2) You can definitely apply one to another. In fact, I'd say that one has a larger scope than the other. Even religious scholars can't even truly agree on what religion is, but it is definitely a much wider thing than you seem to think it is. We aren't talking institutionalized religion at all.
    3) To be able to make the claim that they do not overlap and cannot apply, you should qualify it. All you did was say what physics was concerned with, and then say phil=phil.

  6. at any rate, what i truly want to say boils down to this:
    there is no such thing as science vs religion as operating worldviews.
    perhaps institutionally they may butt heads, but an individual
    participating in studying both will usually find them complementary.
    The search for an objective understanding,
    is subjective in its endeavor. You really can't say anything like,
    physics > religion, etc. The fact that you still wear clothes is indicative
    of religious resonance playing into society.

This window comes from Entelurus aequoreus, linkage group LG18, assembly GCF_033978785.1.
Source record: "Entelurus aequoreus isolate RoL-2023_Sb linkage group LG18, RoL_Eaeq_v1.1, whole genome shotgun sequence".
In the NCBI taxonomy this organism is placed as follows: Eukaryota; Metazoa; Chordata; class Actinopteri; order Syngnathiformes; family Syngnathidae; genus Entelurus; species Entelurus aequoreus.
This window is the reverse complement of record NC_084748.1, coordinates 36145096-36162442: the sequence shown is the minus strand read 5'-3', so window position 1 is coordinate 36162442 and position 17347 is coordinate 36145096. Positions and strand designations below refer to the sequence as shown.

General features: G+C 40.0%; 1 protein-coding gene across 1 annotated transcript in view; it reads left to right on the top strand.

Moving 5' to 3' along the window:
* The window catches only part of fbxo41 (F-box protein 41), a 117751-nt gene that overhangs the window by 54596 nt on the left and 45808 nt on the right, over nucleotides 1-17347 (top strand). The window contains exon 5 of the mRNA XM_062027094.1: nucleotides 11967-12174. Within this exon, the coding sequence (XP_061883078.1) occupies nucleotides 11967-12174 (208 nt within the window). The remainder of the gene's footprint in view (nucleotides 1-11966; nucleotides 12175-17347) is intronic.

7. like you said, it takes experiment and
    the search for appropriate mathematical formalism, both of which
    rely on induction trumping other means of "reasoning," but under what basis?
    for instance, a = a and b = b in Math. why? Does math reflect nature? Or does nature act according to math?
    Science barely addresses the question of why when it comes to fundamentalism and universe origins. And I don't see any logical reason why physics is more viable
    than any other operating worldview.

  8. i never knew being too abstract meant that my argument was suddenly invalid. Why should I keep my philosophy out of physics? Now you're just being silly. I do agree with the Galileo thing, but saying physics is the best candidate for an accurate description of the way the universe operates is definitely not a viable statement.